One of the most important features of this Yamaha digital piano is the presence of the GH3X 88-key graded hammer action keyboard, which is based on the renowned GH3 but also offers synthetic ivory keytops, as well as escapement on each key.
This keyboard is graded into four weight zones, while Clavinova’s superior CLP models–such as the CLP-575 and CLP-585—feature 88 keys that are all weighted differently individually, and they return differently once you release your finger up off the key as well.
The GH3X offers a 6-level touch sensitivity, which allows users to get an excellent response while playing the piano. Though the GH3X has no wooden keys (which is a feature in available in the higher end models of the CLP line, namely the CLP 545, 575, and 585), the presence of the synthetic ivory keytops gives a solid feeling of an authentic piano, and not just a cheap digital emulation.
Of course, it cannot be denied that the NWX Natural Wood X keyboard included in CLP-545 and above will further enhance this sense of realism, but it’s likely that only a very experienced or advanced pianist would be capable of noticing the differences when it comes to the different keyboards and their build quality. If you consider yourself to be an intermediate player, the CLP 535 is a perfectly acceptable option.
The Yamaha CLP-535 features two of the world’s most important piano sounds ever created: the Yamaha CFX and the Bösendorfer Imperial grand pianos.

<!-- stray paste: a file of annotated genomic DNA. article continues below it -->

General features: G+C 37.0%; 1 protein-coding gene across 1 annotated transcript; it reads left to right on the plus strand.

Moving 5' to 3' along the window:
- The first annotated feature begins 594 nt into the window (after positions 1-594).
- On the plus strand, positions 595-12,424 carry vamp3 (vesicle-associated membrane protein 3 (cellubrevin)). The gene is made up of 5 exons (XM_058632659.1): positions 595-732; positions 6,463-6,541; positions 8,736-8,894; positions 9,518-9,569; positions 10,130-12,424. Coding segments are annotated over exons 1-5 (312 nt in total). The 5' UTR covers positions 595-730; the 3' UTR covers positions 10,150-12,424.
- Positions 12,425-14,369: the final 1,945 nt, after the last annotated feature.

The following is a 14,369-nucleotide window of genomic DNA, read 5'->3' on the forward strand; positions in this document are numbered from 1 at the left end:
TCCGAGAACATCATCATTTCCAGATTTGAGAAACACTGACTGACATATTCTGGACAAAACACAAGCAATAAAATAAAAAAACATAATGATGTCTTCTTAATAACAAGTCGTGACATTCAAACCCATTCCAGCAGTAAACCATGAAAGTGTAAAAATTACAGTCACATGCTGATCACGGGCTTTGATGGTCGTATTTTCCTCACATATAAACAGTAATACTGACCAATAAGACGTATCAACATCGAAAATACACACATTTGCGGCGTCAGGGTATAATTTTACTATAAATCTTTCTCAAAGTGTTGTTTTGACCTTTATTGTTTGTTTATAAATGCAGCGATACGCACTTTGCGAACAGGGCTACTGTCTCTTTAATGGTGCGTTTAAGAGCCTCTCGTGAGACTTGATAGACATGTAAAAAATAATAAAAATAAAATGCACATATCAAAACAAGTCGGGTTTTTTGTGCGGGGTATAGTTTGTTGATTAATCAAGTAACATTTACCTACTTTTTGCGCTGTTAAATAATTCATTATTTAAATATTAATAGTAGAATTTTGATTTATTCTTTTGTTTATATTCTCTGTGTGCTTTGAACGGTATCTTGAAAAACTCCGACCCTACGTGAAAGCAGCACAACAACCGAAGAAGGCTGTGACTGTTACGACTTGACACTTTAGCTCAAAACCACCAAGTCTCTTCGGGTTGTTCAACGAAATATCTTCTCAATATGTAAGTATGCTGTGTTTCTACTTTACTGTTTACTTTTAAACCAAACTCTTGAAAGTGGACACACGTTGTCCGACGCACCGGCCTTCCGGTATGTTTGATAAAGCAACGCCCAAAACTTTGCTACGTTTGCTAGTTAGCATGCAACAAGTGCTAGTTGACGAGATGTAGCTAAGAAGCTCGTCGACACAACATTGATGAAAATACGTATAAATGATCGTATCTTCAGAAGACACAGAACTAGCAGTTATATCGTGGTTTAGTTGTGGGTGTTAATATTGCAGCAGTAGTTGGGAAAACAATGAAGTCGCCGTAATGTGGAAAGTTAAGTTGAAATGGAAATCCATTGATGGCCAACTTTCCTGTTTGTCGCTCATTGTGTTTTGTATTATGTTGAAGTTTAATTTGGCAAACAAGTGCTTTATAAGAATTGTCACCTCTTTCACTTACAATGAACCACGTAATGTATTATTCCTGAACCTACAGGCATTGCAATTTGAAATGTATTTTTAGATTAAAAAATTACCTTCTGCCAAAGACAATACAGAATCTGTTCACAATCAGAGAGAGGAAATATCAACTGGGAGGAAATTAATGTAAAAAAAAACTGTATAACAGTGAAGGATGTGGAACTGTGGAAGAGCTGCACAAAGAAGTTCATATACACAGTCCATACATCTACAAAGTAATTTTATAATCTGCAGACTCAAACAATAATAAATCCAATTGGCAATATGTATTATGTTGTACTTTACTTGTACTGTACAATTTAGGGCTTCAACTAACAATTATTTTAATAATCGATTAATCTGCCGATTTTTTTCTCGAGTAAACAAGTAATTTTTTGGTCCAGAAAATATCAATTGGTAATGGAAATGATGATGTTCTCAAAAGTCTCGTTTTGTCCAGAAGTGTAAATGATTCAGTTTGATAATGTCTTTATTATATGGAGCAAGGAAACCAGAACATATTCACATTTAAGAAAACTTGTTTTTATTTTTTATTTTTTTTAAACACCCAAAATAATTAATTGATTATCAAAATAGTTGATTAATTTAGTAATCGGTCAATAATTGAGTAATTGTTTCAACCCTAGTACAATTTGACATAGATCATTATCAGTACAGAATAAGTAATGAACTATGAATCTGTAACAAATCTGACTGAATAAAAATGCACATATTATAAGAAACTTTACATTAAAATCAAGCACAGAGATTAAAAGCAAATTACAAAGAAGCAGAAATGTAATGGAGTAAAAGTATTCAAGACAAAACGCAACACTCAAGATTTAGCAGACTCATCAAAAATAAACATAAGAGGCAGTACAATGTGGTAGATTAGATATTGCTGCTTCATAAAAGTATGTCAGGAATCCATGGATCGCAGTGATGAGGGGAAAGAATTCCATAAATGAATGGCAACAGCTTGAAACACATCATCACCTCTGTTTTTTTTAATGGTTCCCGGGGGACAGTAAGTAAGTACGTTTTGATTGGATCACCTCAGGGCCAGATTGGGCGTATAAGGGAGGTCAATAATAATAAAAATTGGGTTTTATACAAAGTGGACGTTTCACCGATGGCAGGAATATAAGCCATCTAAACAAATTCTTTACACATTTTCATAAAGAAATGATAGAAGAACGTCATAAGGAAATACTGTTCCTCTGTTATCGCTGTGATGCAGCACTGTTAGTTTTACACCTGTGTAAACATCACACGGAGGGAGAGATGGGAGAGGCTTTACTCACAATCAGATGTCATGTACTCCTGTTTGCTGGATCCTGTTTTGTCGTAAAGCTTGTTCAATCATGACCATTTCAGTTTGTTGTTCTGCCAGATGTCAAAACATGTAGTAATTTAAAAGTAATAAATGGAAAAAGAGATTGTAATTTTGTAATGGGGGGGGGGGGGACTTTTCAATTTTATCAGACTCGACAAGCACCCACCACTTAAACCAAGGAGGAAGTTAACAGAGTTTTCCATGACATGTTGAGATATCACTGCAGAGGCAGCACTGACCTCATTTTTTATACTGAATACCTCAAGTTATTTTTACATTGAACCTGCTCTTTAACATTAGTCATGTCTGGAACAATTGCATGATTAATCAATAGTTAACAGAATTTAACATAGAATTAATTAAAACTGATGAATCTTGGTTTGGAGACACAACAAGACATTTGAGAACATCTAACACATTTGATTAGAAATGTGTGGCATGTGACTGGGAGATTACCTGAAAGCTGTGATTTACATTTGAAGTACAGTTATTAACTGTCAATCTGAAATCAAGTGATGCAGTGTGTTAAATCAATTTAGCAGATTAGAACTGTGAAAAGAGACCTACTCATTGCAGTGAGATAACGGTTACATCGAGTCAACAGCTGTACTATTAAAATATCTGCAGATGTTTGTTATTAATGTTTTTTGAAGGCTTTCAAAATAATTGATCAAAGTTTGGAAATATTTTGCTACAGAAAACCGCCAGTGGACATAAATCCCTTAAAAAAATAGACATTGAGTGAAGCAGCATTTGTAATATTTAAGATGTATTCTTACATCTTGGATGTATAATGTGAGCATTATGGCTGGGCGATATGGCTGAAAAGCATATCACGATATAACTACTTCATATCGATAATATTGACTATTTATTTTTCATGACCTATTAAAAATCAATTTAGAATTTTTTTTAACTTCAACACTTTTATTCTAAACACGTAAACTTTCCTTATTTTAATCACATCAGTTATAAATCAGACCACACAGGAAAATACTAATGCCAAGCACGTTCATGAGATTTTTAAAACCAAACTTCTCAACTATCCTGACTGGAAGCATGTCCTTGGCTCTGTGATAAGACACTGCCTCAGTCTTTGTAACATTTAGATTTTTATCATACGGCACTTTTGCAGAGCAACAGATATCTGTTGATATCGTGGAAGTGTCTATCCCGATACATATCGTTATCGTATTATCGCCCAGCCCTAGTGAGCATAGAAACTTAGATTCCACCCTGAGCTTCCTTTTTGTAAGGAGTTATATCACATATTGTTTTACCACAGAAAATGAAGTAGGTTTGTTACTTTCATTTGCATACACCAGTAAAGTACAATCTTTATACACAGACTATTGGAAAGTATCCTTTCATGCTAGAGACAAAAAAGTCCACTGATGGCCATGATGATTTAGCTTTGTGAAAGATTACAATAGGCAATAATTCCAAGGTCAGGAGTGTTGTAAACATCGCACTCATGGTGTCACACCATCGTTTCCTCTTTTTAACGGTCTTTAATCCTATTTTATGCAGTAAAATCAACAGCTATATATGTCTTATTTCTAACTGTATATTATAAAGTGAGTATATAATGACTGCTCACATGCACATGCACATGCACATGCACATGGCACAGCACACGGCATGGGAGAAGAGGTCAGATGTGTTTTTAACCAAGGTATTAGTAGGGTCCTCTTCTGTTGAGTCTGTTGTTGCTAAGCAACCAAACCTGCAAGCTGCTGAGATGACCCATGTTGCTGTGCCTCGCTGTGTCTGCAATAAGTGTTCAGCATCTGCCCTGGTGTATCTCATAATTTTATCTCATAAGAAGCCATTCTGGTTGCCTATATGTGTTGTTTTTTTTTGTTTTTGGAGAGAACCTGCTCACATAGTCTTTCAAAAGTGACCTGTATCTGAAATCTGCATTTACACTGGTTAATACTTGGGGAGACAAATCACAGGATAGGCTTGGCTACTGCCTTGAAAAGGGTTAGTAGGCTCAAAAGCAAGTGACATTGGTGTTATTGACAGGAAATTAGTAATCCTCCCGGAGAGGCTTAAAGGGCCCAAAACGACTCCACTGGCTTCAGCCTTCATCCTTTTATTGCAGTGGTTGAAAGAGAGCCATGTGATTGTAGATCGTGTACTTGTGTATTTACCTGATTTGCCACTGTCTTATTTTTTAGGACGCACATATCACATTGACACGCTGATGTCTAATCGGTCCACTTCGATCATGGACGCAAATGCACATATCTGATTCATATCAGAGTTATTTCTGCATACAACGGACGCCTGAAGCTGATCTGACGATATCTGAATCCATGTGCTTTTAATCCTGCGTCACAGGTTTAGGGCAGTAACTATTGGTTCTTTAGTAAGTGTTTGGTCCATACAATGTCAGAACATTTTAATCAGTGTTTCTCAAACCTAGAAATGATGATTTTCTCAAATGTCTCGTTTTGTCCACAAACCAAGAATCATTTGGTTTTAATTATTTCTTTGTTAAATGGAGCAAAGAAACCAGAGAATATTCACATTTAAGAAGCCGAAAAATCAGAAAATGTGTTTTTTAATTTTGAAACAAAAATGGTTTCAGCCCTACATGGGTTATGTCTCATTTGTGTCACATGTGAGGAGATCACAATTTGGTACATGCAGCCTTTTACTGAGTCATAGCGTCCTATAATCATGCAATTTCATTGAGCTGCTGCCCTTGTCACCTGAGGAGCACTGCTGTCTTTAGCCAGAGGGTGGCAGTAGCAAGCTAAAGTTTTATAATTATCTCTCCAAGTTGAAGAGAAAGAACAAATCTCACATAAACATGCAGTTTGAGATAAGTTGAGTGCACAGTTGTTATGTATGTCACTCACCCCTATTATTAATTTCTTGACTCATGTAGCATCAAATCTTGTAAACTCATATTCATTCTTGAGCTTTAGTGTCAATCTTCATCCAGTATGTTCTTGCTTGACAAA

The first is sampled from a 9′ concert grand piano and sounds a bit brighter than the 9′-6” Bösendorfer, which instead has richer, more mellow nuances. Each key of both pianos was sampled individually by Yahama to return a realistic tone, and the final result achieved by the company is really excellent.
The CLP-535 reproduces the String Resonance and Damper Resonance to emulate all the mechanical sounds of a real grand piano, and the key-off samples just add more realism when you lift your fingers from the keys. A powerful 256-note polyphony allows professional pianists to play even the most complex passages of music without any dropped notes.
The integrated 60W-stereo sound system offers a great stereo sweep, which is less enjoyable if you use the headphones, but it’s a shame that Yamaha chose to not insert the same speaker system of the superior models, which offers 4-to-6 speakers with a power handling of 100-to-180W and, of course, a more surrounding experience.
Of course, doing so would not only raise the price point for consumers, but would blur the line between the intermediate CLP models and the advanced ones. So while it’s disappointing, it’s also quite understandable.
AN ALL-IN-ONE SOLUTION
The Yamaha CLP-535 also features six other popular piano sounds, such as the Rock Grand or the Mellow Grand, as well as electric pianos, jazz and pipe organs, harpsichords, three different basses (helpful for splitting your keyboard in two zones), guitars, vibraphone and five different pad sounds (which can be layered with the piano to get a warmer sound).
Thanks to the built-in 16-track recorder, you can save a total of 250 songs on a USB drive, and even use the CLP-535 to record WAV files that you can easily store on an external flash memory.
The Yamaha CLP-535 includes a Lesson mode with 303 built-in lesson songs from popular methods such as Bayer, Burgmüller, Czerny and Hanon, which are of course really helpful to strengthen your piano technique.